Some PFFS plans contract with providers who agree to treat insureds under these plans even if they have not treated the patient before. However, out-of-network providers and hospitals may opt not to provide treatment under a PFFS even if they have previously treated the patient. Therefore, it becomes important to make certain one’s treating physicians will treat and accept the terms of payment under PFFS prior to signing up with a PFFS if one wants to continue treatment from that doctor.

4. Special Needs (SNP) Medicare Advantage Plans

The Special Needs Medicare Advantage Plans provide services for individuals with specific needs or characteristics. They tailor benefits, provider choices and drug formularies to best suit these particular needs. With the exceptions of emergency, urgent care, a sudden illness or injury or dialysis needed with End-Stage-Renal Disease (ESRD), care is limited to providers and hospitals within the plan network.

Only these groups qualify for SNP plans: (1) persons living in certain institutions, such as nursing homes; (2) persons who require nursing care at home; (3) persons eligible for both Medicare and Medicaid; and (4) persons who have specific chronic or disabling conditions, like diabetes, ESRD, HIV/AIDS, chronic heart failure or dementia.

Most SNPs require the insured to have a primary care doctor or a care coordinator. Most services provided by a specialist will require a referral from this primary care doctor or care coordinator. Also, those on Medicaid should determine whether the doctor or other health care providers will accept Medicaid before obtaining treatment.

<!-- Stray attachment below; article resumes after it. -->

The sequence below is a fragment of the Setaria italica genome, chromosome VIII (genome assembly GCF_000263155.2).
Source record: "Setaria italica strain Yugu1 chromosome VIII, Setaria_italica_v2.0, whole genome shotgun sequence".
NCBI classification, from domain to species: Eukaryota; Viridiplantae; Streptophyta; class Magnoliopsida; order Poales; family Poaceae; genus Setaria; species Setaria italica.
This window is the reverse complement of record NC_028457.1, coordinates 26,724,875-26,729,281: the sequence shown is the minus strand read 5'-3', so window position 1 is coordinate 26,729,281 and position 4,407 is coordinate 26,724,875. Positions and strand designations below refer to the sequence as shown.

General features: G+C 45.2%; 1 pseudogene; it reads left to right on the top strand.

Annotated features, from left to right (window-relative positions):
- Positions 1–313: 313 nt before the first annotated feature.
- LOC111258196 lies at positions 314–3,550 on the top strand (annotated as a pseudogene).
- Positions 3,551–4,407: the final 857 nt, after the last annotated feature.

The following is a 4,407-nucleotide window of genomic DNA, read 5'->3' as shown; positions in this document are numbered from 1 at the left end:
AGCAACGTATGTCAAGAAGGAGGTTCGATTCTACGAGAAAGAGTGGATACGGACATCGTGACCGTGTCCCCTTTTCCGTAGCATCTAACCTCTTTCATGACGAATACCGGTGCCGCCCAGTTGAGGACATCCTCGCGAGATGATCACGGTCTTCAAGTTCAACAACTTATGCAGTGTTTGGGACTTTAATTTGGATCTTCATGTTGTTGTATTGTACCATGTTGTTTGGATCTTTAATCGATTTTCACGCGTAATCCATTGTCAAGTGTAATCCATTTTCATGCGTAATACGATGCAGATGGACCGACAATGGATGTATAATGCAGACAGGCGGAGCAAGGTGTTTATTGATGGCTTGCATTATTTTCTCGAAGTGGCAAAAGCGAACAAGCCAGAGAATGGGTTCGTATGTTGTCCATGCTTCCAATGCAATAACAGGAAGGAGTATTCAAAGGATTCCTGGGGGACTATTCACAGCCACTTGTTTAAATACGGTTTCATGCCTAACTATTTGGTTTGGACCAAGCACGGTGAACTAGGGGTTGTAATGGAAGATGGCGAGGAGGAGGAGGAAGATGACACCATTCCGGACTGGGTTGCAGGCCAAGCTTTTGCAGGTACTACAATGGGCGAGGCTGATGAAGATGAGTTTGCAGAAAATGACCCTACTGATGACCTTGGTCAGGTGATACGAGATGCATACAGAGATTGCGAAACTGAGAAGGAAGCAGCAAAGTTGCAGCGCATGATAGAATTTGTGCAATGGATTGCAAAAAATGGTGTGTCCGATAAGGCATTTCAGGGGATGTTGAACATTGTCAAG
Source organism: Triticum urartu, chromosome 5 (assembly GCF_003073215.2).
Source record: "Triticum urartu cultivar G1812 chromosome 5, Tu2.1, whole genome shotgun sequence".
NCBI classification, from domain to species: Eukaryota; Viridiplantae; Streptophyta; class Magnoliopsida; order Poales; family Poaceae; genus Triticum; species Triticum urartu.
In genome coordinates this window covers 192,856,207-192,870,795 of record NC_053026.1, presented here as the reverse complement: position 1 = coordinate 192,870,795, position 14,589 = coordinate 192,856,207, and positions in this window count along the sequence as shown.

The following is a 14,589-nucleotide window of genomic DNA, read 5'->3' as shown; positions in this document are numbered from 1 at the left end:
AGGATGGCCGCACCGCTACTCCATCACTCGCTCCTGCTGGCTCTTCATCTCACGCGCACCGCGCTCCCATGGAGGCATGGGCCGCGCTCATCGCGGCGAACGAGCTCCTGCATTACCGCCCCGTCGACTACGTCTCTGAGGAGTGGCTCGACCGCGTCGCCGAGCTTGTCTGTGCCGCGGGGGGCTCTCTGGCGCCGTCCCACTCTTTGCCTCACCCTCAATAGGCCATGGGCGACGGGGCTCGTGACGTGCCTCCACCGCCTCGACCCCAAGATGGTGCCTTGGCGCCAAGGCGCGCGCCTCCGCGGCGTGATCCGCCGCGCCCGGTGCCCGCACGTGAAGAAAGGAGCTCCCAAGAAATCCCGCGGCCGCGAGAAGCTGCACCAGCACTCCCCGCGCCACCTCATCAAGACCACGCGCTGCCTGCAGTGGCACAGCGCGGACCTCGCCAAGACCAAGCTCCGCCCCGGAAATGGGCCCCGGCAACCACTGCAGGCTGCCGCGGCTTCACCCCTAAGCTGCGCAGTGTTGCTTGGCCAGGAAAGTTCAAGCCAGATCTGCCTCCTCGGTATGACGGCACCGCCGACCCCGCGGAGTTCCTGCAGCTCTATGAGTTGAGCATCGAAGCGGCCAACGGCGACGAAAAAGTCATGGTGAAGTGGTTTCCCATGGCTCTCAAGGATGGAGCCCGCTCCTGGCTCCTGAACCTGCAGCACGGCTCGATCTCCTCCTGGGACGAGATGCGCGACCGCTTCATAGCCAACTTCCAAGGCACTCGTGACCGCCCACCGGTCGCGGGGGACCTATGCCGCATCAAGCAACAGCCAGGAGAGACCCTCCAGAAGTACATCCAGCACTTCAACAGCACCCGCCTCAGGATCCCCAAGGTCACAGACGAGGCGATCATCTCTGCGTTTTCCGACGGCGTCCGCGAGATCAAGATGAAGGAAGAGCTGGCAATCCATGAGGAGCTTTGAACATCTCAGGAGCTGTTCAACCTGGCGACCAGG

Although some SNPs limit their enrollment number, one can enroll any time. There is no particular enrollment period as with original Medicare.

5. Medicare Medical Savings Account (MSA)

The Medicare Medical Savings Account plans are consumer-directed Medicare Advantage Plans. They are similar to Health Savings Account plans offered outside of Medicare. The plans contain two parts. One part provides an insurance plan with a high deductible. The insurance will not pay any of the expenses incurred until the high deductible is met. The other part provides a savings plan to pay for health care costs. The Medicare MSA deposits money into your medical savings account from which the insured can use funds, until exhausted, to pay for health care prior to meeting the deductible.

MSAs provide the advantage of flexibility in choosing providers for health care. In addition to covering the health care services that Medicare provides, some MSA plans, for an extra cost, cover additional items which original Medicare does not cover, such as dental, vision and long-term care.

Next week the final column of this series, addresses Medicare Part D, prescription drug coverage.

Sandra W. Reed is an attorney with Katten & Benson, an Elder Law firm in Fort Worth, Texas. She lives in beautiful Somervell County, near Chalk Mountain. If you have questions about this column or wish to suggest a topic of interest, Ms Reed may be contacted by phone at 254-797-0211 or by email at swreed2@yahoo.com.